When the abuser tries to gaslight, be firm in your response showing there is no room for self- doubt. However do not engage in a conversation when there is a risk to your safety due to the severity of the gaslighting.

Reach out to family and friends who will support you through this.

Handling an abusive partner

Being with an abusive partner is harmful and destructive, depending on your situation you may need to consider an exit plan.

Begin to detach yourself emotionally from the abuser, know that they will not change. The detachment will start to affect how you respond and will lessen the control the abuser has over you. Keep reminding yourself that no one deserves to be abused, learn to prioritise yourself.

Do not allow the abuser to dictate your worth.

Handling an older abusive family member or parent

A very harsh reality to accept is being abused by people who are supposed to be caring for you. Remember no one has the right to abuse you.

As difficult as it may be, you will need to build the courage to speak to someone. You may feel anxious about approaching family members but know there are organisations and people out there who will be willing to help.

Handling a younger or abled abuser when elderly or in care

Unfortunately we live in a world amongst people who try to take advantage of vulnerability.

You need to protect yourself by speaking to someone about what is happening.

Do not allow anybody to treat you this way and know there is help available to stop this from happening. Everybody has a right to live safely and free from harm.

How to handle religious-based abuse

Abuse can take place in a broad range of religious settings and is not confined to a particular faith or group of people.

Reporting the abuse can become difficult due to organisational and cultural barriers.

However you will need seek help from independent people such as health professionals or organisations who help victims of abuse.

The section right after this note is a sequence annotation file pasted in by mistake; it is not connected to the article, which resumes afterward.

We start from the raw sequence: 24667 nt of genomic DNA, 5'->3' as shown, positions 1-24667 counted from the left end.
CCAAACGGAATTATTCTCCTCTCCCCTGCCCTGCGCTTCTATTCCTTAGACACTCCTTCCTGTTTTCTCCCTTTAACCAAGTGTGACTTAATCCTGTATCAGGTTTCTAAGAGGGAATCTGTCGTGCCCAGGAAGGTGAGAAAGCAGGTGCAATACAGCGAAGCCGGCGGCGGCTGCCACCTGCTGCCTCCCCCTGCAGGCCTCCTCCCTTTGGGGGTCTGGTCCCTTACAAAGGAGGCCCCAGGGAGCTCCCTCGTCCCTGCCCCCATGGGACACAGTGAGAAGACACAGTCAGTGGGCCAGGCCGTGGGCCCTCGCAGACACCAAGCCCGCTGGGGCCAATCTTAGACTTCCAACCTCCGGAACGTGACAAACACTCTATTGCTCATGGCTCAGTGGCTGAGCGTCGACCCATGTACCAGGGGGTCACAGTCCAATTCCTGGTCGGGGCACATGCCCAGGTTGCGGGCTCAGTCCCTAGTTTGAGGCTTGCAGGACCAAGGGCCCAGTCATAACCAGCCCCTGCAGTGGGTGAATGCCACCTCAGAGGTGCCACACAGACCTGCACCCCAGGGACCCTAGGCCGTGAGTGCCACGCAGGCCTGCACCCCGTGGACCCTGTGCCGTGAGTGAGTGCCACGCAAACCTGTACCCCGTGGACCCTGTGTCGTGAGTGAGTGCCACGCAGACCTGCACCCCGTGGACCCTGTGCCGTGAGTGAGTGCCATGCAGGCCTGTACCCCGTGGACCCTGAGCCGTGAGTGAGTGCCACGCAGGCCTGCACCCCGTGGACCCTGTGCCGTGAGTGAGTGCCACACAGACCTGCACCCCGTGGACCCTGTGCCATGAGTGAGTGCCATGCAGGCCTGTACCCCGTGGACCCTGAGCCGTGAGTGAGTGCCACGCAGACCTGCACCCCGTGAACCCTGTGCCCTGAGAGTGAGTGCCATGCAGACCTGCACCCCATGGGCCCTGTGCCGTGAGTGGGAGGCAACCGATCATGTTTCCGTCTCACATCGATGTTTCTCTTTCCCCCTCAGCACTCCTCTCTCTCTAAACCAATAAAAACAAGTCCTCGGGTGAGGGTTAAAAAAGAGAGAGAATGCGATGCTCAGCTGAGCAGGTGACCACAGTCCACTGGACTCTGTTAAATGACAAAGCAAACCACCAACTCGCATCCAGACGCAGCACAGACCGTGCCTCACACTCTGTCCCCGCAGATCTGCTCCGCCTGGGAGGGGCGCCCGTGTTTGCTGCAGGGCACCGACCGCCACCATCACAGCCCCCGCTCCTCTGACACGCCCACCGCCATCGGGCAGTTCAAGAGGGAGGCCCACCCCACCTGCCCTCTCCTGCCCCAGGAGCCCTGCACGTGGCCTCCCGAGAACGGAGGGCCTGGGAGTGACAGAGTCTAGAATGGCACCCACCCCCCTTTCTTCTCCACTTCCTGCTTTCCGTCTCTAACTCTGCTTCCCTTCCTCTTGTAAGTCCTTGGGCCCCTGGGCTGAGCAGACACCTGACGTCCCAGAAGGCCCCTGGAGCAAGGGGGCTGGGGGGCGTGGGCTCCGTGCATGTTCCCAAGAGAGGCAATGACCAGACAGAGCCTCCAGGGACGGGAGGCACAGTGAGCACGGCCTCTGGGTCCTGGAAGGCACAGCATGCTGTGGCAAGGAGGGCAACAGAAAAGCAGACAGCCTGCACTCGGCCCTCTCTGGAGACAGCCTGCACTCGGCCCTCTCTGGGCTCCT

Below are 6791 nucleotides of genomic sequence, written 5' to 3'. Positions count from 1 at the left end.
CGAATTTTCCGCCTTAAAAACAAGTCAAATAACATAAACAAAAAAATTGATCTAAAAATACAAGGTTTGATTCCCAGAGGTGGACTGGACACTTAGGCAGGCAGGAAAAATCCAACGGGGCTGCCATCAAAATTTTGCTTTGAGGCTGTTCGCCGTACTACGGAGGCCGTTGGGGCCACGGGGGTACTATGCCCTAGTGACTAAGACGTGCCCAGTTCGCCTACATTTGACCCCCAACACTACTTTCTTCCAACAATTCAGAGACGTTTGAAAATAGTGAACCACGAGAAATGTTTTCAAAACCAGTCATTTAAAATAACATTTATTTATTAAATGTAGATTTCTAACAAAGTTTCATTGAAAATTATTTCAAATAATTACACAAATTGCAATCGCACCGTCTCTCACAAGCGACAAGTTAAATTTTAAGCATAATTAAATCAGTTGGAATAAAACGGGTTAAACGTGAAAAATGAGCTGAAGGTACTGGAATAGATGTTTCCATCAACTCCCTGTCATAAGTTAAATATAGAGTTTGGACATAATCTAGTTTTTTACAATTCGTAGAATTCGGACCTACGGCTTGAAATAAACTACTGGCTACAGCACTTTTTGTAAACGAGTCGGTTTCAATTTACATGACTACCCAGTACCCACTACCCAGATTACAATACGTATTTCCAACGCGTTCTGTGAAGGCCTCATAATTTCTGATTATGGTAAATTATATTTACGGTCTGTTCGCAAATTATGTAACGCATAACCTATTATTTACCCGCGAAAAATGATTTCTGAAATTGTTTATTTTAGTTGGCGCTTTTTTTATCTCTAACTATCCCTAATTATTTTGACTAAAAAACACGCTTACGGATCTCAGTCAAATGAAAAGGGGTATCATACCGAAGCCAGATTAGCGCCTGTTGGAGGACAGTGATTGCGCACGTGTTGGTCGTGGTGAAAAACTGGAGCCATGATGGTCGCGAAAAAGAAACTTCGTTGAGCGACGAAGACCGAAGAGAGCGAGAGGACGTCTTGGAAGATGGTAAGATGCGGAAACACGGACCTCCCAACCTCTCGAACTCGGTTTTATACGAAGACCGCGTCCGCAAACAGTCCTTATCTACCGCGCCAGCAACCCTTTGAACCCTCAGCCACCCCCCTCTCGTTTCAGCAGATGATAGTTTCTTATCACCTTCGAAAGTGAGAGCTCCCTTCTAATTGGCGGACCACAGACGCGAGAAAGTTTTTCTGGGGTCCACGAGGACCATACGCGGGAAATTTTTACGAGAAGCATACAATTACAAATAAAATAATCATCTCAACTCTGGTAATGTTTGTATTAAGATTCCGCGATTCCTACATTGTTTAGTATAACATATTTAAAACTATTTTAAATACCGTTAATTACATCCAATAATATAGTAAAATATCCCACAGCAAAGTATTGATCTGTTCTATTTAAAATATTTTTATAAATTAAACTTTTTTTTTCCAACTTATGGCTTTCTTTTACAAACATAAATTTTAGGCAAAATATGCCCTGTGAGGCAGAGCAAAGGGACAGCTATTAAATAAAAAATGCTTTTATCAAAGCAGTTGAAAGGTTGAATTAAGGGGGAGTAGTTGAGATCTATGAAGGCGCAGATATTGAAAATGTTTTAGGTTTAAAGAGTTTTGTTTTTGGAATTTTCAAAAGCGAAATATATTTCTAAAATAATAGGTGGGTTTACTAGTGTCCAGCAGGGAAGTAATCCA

Do not try to deal with this on your own, a good support network will help you get through this ordeal.

How to handle abuse from a narcissist

Remember the objective of a narcissist’s abuse is power and control. Educate yourself on narcissistic traits, having a better understanding of their strengths and weaknesses will empower you with knowledge.

You will begin to know how to and how not to react or not in certain situations. This will lessen the narcissist’s control over you. Learn to prioritise yourself and your needs, re connect with family and friends to help support you through this.

Handling workplace abuse

Handling abuse at your workplace can be a very challenging and draining experience. Personal and financial commitments can create obstacles when you consider leaving.

Remember most work places and organisations take these matters very seriously. Check your company’s guidance on how they deal with such cases. Begin to document everything, the abuse, your performance, any witnesses who were present, time, date etc. and keep evidence of any abusive emails.

Speak to a colleague who you can trust to support you through this. Finally speak to the appropriate person with authority about your experience.

Handling cyber abuse

Remember the abuser wants you to respond. By not responding you have taken the power away from them.

Keep evidence of the abuse, you will need this depending on which route you decide to take. It is important to speak to someone and let them know what is happening.

Most social media sites take cyber abuse very seriously as they do not want you to feel unsafe. You may want to report the matter to them and take a break from social media to focus on yourself.

A few words from the Criminal Injuries Helpline

Abuse comes in many forms and can sometimes seem difficult to deal with. It is always important to remember that you are not alone and the first step that you should take is to talk to someone. Never deal with abuse alone.

Here at the Criminal Injuries Helpline, we help victims of violent crime and abuse recover compensation. Get in touch with us today to see if you qualify.